the world goes around once every 24 hours (well about) and thats it.
so stick with vo - 2740 -> 2.8 -> vulcan - the path is clear.
regards
richard
E®!k V!sser
2006-10-10 06:41:27 UTC
Permalink
Hi Janno!!
Post by MagicFingers
If I interprete you're suggestions right it would be best to look to
Vulcan. Are there some whitepapers that, as non-VOPS member at the
moment, I can have access too?
the SDN will soon publish an article about data-access with Vulcan, written
by Bert Dingemans, but you need to be a member to be able to read.
Other resources would be to join the vodc conference in Cologne next moth
and the SDE on December 11th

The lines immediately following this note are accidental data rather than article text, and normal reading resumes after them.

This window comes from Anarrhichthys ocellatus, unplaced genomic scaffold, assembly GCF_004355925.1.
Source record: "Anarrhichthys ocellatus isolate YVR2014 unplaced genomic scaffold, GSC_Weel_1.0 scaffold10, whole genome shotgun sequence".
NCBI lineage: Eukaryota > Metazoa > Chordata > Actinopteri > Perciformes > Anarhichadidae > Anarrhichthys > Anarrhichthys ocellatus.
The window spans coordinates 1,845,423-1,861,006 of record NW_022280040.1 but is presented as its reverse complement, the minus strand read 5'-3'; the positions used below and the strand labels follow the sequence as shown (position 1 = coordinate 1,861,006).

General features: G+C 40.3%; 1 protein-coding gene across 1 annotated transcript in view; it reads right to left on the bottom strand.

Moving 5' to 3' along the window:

Erik
bert.dingemans
2006-10-14 17:53:06 UTC
Permalink
Hi Janno

Long time no see nor hear, how are you nowadays, please see my website
www.dla-os.nl for some articles about vulcan.
Post by E®!k V!sser
Hi Janno!!
Post by MagicFingers
If I interprete you're suggestions right it would be best to look to
Vulcan. Are there some whitepapers that, as non-VOPS member at the
moment, I can have access too?
the SDN will soon publish an article about data-access with Vulcan,
written by Bert Dingemans, but you need to be a member to be able to read.
Other resources would be to join the vodc conference in Cologne next moth
and the SDE on December 11th
Erik
Geoff
2006-10-10 22:05:06 UTC
Permalink
Janno.
Post by MagicFingers
The furniture software is writting in VB but I cannot have access to
the sources. So, there is no conversion from VB to C# or something like
Then that is a different story. What is your programming base in? VO? If
so then VO should be the language of your choice... unless you are
considering Dot net. In that case, C# is probably better than Vulcan
because with Vulcan you only have a fraction of the support environment